I have never been one for use of a lot of Cruise Control in any vehicle. It always felt like cheating. Perhaps something in my long career or running and riding makes it feel like that. You come to think you should always have to use some sort of effort to keep going so fast. Otherwise it’s cheating.
We build up our conscience on funny things at times. There are all kinds of things that feel like cheating in this world. Spellcheck. Microwave ovens. Remote controls for the TV. Deep down we rather wonder if we’re cheating.
Perhaps you’ve had the feeling after a really long bike ride. You get in the car to drive somewhere that day and your mind goes, “Wait, this is too easy.”
After riding up tough inclines and fighting through wind for 20 miles on a series of straight roads on a bike it can definitely feel like cheating to get in a car and drive somewhere.
Then you realize: The rest of the world thinks this is absolutely normal. Cheating is normal.
Truly, the world is based on various systems of cheating, but we call it convenience. Honest effort seems to fall far down on the list of things people value most. Finding a cheaper, easier way to get what you want is the Name of the Game.
Some turn cheating into an art form. Insider trading. Legal loopholes. Forgery. Nigerian bank accounts. Televangelism for money. It can be difficult to tell the difference between cheating and being savvy.
The art of cheating turns into a form of privilege, at some levels. Then it becomes the attitude of “I’ve got mine” in which doing anything possible to protect what you’ve “earned” also becomes the norm. Then you find voter suppression, prejudice and political favors at work. It’s all rather sinister how cheating can become a worldview.
That’s especially true when the cheating gets put on Cruise Control. Then the idea of honest effort seems quaint, even foolish. It can begin to make you wonder if everything in the world is a fixed deal.
That is why it is so important that so many people find it valuable to get out there in the world and move around under their own power. It really is important that we don’t all fall into cruise control mode when we’re traveling through life.
The great religions of the world warn us against the idea that easy living is always the best path. The Bible warns against the many temptations of ease to which we can succumb, and sins that fall from it. The most obvious is the pursuit of wealth without conscience. Jesus said, and I paraphrase, “It is easier for a camel to pass through the eye of a needle than for a wealthy man to enter the Kingdom of God.”
Notice the slant to the present, for the Kingdom of God can refer to both the present and the eternal. Finding your way there takes work, you see. It’s not automatic. You don’t get there on Cruise Control.
Goodness takes patience. Perseverance. Sacrifice. Kindness. Fortitude. Love. Kindness. Charity. Simplicity. Hope. Sorrow. None of these things are easy. Many don’t come naturally.
We have to think in order to feel. Yes, you heard that right. God doesn’t do all the work. You are required to do most of it for yourself. And choose wisely.
Of course there are times when putting it (your life or otherwise) on Cruise Control is not cheating. Last evening on the highway between Rock Island and Batavia the night was dark and the roads were clear. The wind was at our backs for the most part as Interstate 88 slanted northeast and the wind blew from the southwest. It made sense to put on Cruise Control and flow with the traffic.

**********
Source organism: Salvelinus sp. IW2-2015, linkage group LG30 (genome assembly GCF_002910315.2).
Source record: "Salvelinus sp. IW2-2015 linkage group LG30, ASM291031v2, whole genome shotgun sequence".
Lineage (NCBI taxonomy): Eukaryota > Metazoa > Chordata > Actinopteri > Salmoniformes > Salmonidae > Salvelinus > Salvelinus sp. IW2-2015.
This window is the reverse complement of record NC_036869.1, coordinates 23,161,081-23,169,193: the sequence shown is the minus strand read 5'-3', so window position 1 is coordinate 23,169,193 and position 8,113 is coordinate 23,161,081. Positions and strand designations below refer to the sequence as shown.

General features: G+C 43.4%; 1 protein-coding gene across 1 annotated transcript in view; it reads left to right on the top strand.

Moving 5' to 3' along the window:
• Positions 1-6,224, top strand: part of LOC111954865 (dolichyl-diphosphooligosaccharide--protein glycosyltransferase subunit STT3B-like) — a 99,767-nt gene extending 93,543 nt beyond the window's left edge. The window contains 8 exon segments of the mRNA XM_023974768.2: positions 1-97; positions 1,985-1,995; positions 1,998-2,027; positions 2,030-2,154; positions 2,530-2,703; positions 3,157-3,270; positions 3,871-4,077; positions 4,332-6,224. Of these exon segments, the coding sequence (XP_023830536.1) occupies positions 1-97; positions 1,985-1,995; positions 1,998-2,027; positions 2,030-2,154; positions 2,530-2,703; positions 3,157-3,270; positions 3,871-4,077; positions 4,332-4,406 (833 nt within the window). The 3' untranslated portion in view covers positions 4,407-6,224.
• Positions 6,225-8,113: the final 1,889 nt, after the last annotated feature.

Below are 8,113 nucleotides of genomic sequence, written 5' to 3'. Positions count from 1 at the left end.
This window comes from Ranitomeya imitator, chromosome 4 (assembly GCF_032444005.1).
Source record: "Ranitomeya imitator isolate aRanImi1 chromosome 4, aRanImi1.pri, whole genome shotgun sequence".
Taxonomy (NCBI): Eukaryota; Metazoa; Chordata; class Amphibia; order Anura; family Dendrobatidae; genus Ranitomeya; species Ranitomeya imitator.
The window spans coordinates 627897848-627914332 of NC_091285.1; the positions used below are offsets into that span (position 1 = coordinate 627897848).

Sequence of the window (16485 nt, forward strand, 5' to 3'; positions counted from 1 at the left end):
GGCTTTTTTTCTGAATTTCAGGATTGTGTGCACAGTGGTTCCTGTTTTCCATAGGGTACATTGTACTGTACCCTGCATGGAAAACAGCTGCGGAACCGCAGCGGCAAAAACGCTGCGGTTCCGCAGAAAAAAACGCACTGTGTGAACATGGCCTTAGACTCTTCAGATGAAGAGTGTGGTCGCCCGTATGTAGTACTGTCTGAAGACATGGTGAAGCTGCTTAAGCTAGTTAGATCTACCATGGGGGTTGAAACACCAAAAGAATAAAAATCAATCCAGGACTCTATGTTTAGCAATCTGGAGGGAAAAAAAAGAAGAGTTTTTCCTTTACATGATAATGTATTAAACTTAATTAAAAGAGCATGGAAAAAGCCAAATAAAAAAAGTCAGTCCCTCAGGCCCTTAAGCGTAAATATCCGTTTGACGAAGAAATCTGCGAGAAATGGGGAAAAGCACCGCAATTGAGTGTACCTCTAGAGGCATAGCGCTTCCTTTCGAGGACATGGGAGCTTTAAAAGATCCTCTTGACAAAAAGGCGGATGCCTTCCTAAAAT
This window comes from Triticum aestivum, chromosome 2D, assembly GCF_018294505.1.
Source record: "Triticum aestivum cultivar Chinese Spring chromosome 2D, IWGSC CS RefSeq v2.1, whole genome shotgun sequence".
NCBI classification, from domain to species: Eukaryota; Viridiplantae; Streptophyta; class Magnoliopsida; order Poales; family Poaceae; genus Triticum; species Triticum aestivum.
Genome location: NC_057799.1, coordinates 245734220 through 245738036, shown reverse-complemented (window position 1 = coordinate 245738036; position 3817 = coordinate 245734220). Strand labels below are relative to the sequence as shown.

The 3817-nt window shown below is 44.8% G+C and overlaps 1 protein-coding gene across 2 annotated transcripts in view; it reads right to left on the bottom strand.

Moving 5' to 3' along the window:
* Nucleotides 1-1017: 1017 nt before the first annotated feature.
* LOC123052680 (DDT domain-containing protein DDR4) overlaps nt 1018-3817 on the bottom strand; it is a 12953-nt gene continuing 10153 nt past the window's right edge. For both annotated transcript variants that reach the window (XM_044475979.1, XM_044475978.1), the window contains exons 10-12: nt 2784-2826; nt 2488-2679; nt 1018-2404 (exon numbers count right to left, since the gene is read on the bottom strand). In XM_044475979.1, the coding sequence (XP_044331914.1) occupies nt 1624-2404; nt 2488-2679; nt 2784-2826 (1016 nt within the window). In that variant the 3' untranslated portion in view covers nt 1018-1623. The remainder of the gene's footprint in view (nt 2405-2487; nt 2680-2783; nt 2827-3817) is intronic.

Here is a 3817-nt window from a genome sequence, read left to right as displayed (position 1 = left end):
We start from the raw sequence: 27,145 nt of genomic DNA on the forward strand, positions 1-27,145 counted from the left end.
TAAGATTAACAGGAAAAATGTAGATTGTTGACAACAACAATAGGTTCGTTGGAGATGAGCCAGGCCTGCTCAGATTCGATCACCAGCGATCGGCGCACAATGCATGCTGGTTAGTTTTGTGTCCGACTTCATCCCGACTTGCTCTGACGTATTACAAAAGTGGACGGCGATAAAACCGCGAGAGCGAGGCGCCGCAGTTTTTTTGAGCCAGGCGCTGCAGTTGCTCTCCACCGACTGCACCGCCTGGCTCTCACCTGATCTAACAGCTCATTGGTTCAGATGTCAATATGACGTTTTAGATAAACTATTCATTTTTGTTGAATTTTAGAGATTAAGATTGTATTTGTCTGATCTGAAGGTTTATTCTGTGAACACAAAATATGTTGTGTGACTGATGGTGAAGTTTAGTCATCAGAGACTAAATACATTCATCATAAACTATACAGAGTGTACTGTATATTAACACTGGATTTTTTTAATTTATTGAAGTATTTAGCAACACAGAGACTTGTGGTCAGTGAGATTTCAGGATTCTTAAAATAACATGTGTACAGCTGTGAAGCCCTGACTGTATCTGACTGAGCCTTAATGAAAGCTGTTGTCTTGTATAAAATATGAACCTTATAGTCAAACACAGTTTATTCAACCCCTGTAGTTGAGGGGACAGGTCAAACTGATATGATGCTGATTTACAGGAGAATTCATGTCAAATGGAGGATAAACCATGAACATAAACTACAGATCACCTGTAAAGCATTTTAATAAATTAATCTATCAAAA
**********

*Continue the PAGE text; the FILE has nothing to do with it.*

My Subaru gauges gas mileage estimates as you go. The numbers flickered on the digital readout in front of me, ranging from 17.8 to 38.6. Mostly they fell into the 23-25 mpg range. That’s about what the car is estimated to get in day-to-day driving.
Unimpressive in a way, in terms of today’s vehicles and gas mileage. But a Subaru with 4-Wheel drive is the standard for getting around in all conditions, especially in snow. So there’s a tradeoff in performance you see.
We’re all wired that way, to some degree. Our attributes as runners and riders and swimmers all contribute to our success. But somewhere along the way we all must compromise. There’s the “fast twitch/slow twitch” reality that dictates our sprint or distance capabilities. There are ectomorphs, endomorphs and mesomorphs.
And then there is cross-training.
Stronger swimmers with big shoulders have to carry those shoulders all those miles running in a triathlon.
A runner with svelte legs cannot power a bike as he or she might like.
A cyclist in full fitness is a strange creature, all legs and thin arms.
Unless they’re a sprinter. Then those powerful muscles must sit and wait until the closing 5K of a long stage ride or a criterium and then sprint for all they’re worth. In between, there is Cruise Control.
Keep the pace sane. Save energy in the draft or the wake of another. Cruise and keep calm. Study the dials in your mind that tell you how fast to go.
So it isn’t always cheating to go on Cruise Control.
You can learn a lot about the nature of honest effort by actually going out there and putting your body and mind through the paces. It’s a great way to grasp the real fiber of life. And hell, you might even get into heaven if you get thin enough to fit through the eye of a needle.
If you run or ride or swim, next time you click on the Cruise Control on your vehicle, and take your foot off the gas pedal, you can sit back and truly appreciate the conveniences of life.
That’s not a bad thing. Not a bad thing at all. Just remember to appreciate it. For tomorrow is another day.